The late artist Miriam Weems would be proud. A cause she cared so much about is coming home to Jackson by November’s end. Weems’ neighbor and friend, Elizabeth “Pippa” Jackson, is moving her Animal Rescue Fund of Mississippi (ARF) to Mayes Street, just west of Fondren. The 54 year old full time realtor and ARF executive director says she will name the kennel in honor of Weems who passed away last summer. “Miriam was one of our biggest cheerleaders,” Jackson says. “She was compassionate and cared for everyone, particularly rescued animals. This is my way of honoring her and keeping her memory alive.”
Jackson has been rescuing animals passively for many years, often footing the bills to heal and house them at local vet offices and boarding kennels. But an upset husband and a hurricane helped to solidify her mission. Began in 2005 just after Hurricane Katrina, ARF started in a leased spot in Community Animal Rescue Association’s shelter. “My husband came home to find the power off one day and realized I hadn’t paid the bill,” Jackson remembers. She says it was not uncommon to spend $5,000 a month on vet bills. “He said ‘if you’re going to rescue, you need to do it right and find help.’” With 35 dogs and two birds left homeless after the storm, United Animal Nations helped Jackson to take on these strays and help them find homes.
With a non-profit organization formed, ARF purchased property in Rankin County in 2008. Jackson says the organization has invested over half a million dollars into the Brandon property. “We thought our former location was best,” she says. “We were incorrect.” Jackson says there is strong support here and a city that supports and understands business. Her new property comes in at just under three acres and her buildings total nearly 37,000 square feet. After the building of cinder block kennels, new plumbing, ADA accessibility, cosmetic changes and landscaping, ARF plans to be in business on Mayes Street by November 30.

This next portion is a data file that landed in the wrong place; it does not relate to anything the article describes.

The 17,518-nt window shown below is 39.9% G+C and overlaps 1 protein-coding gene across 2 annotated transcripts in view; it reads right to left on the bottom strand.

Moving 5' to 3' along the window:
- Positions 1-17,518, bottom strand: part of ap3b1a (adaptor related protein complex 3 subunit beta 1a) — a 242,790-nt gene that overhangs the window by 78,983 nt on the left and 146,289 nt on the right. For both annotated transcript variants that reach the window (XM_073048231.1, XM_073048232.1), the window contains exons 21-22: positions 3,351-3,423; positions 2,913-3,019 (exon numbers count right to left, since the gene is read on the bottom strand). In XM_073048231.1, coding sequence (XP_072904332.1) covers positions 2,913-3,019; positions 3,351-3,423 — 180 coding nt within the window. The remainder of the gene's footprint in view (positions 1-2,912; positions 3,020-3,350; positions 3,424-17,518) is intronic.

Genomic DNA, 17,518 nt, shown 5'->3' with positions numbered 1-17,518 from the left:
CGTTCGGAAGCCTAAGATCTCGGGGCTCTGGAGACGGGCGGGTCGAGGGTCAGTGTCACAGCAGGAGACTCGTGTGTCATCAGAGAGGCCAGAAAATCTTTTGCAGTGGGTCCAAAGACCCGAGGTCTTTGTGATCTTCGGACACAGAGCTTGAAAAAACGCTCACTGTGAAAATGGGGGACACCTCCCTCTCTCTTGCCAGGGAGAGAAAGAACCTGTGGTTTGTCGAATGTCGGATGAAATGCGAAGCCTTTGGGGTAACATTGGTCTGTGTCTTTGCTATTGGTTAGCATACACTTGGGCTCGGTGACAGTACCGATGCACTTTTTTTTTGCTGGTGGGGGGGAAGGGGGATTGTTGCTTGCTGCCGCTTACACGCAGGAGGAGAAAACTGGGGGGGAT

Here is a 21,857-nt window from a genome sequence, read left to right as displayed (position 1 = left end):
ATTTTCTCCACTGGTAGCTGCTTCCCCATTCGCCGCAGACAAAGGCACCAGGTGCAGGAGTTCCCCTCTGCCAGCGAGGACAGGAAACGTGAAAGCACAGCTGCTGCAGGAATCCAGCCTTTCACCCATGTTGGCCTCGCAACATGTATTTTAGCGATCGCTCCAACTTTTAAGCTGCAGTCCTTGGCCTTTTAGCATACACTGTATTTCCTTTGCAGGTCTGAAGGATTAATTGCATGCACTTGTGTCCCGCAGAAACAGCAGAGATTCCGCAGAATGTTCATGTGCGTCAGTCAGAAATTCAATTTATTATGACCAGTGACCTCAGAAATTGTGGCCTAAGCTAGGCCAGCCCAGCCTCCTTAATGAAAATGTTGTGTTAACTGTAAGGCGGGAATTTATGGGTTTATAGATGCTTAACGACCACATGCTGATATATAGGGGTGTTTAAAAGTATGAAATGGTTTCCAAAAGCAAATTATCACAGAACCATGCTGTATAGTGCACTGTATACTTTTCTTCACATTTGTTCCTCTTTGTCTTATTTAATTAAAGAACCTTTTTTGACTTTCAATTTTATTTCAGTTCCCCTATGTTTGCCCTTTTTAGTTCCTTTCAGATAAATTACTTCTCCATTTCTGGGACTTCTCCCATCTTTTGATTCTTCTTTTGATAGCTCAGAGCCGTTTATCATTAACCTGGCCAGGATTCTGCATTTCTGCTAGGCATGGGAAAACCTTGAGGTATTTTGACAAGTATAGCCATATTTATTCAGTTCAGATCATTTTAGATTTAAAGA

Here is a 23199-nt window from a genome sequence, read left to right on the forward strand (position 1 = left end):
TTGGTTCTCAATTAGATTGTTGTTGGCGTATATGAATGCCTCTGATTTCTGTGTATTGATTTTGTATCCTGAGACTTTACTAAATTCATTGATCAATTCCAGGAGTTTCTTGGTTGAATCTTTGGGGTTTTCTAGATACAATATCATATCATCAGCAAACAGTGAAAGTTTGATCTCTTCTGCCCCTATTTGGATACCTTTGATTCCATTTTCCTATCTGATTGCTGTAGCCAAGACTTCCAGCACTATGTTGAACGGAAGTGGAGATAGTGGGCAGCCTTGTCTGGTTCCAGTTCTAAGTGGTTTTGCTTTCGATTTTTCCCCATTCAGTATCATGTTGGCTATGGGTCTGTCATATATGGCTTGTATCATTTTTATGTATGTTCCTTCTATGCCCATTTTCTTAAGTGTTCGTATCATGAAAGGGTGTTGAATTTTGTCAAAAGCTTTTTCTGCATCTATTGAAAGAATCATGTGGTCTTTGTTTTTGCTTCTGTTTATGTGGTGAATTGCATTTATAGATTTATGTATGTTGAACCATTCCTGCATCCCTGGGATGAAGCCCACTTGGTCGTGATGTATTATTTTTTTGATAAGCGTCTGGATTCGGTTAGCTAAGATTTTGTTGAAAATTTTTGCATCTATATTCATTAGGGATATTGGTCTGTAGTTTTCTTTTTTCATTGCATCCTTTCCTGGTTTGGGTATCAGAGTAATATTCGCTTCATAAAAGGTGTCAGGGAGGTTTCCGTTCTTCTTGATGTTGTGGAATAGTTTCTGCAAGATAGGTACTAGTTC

The Miriam Weems Kennel will provide boarding and adoption services but Jackson says their growth means adding new programs. “We’re rewriting our business model here,” she tells us. Plans are to board animals for military personnel at no cost and train dogs as therapy animals. These animals can go into nursing homes, help a young child feel comfortable while reading aloud or help a troubled adolescent reclaim their role in society.
That in turn, Jackson feels, will provide volunteer opportunities for the public. She calls Fondren, Belhaven and North East Jackson a “progressive” community. “They will want to come here and serve, adopt animals and participate,” she believes. “It grows like a spider web, outward. People here will do those sorts of things.” Like Brown’s Fine Art and Framing’s Allison Simmons and her mother Mary Grace Brown who took in a mother dog and her nine pups recently. That’s a kismet thing to me. It was really sweet, like God saying ‘here’s where you should be’,” Jackson says. Friend and supporter Jill Conner Browne has also rallied her own supporters to help Jackson. “She is a huge believer in what we are doing and a huge Fondren ally. Her being a voice will be helpful.”
When asked what she needs, Jackson says the answer is money. “All of this is very costly,” she adds. Jackson is calling for volunteers to hang sheet rock, set posts and paint. But, she says again, ARF needs cash. “We are a non-profit and all donations are tax deductible.” Grants, she says, are few and far between, especially in these economic times. According to Jackson, every little bit helps. “Some people may think ‘I can’t give but $5 or $20 a month,’ but enough of those add up.” And with a tight deadline to have the kennel move-in ready, time is not on their side. “We need to raise a lot real fast.”
At first resentful of the move, Jackson reiterates a spiritual connection. “This is a God thing,” she says. “This is better. It’s a part of our growth (that would have been) 10 years down the road.” She says the change will benefit the animals, too. “They’ll be housed in calm, healthy, happy environment that’s easy to get to, safe and welcoming.”
ARF is at 395 West Mayes Street, just west of Fondren. If you would like to be a part of transforming the new space, contact ARF on Facebook.